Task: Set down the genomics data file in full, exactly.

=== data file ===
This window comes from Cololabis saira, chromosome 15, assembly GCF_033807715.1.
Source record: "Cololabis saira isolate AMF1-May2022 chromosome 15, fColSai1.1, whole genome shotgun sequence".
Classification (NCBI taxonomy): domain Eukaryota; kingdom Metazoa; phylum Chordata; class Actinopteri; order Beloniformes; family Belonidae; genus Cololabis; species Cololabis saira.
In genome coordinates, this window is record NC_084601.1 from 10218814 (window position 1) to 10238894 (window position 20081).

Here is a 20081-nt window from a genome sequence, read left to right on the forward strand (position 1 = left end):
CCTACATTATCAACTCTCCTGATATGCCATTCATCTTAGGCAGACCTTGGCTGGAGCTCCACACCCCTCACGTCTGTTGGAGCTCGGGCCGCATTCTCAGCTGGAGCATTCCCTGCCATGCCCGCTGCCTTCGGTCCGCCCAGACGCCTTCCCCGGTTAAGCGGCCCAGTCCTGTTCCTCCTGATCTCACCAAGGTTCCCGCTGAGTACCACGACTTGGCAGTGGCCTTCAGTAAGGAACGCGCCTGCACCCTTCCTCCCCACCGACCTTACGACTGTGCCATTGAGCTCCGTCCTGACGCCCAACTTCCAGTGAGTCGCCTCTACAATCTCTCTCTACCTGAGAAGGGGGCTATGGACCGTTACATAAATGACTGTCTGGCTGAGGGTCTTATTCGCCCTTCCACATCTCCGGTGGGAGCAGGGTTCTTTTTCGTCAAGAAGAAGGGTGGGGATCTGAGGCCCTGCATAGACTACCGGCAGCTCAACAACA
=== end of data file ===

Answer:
This window comes from Cololabis saira, chromosome 15, assembly GCF_033807715.1.
Source record: "Cololabis saira isolate AMF1-May2022 chromosome 15, fColSai1.1, whole genome shotgun sequence".
Classification (NCBI taxonomy): domain Eukaryota; kingdom Metazoa; phylum Chordata; class Actinopteri; order Beloniformes; family Belonidae; genus Cololabis; species Cololabis saira.
In genome coordinates, this window is record NC_084601.1 from 10218814 (window position 1) to 10238894 (window position 20081).

Here is a 20081-nt window from a genome sequence, read left to right on the forward strand (position 1 = left end):
CCTACATTATCAACTCTCCTGATATGCCATTCATCTTAGGCAGACCTTGGCTGGAGCTCCACACCCCTCACGTCTGTTGGAGCTCGGGCCGCATTCTCAGCTGGAGCATTCCCTGCCATGCCCGCTGCCTTCGGTCCGCCCAGACGCCTTCCCCGGTTAAGCGGCCCAGTCCTGTTCCTCCTGATCTCACCAAGGTTCCCGCTGAGTACCACGACTTGGCAGTGGCCTTCAGTAAGGAACGCGCCTGCACCCTTCCTCCCCACCGACCTTACGACTGTGCCATTGAGCTCCGTCCTGACGCCCAACTTCCAGTGAGTCGCCTCTACAATCTCTCTCTACCTGAGAAGGGGGCTATGGACCGTTACATAAATGACTGTCTGGCTGAGGGTCTTATTCGCCCTTCCACATCTCCGGTGGGAGCAGGGTTCTTTTTCGTCAAGAAGAAGGGTGGGGATCTGAGGCCCTGCATAGACTACCGGCAGCTCAACAACA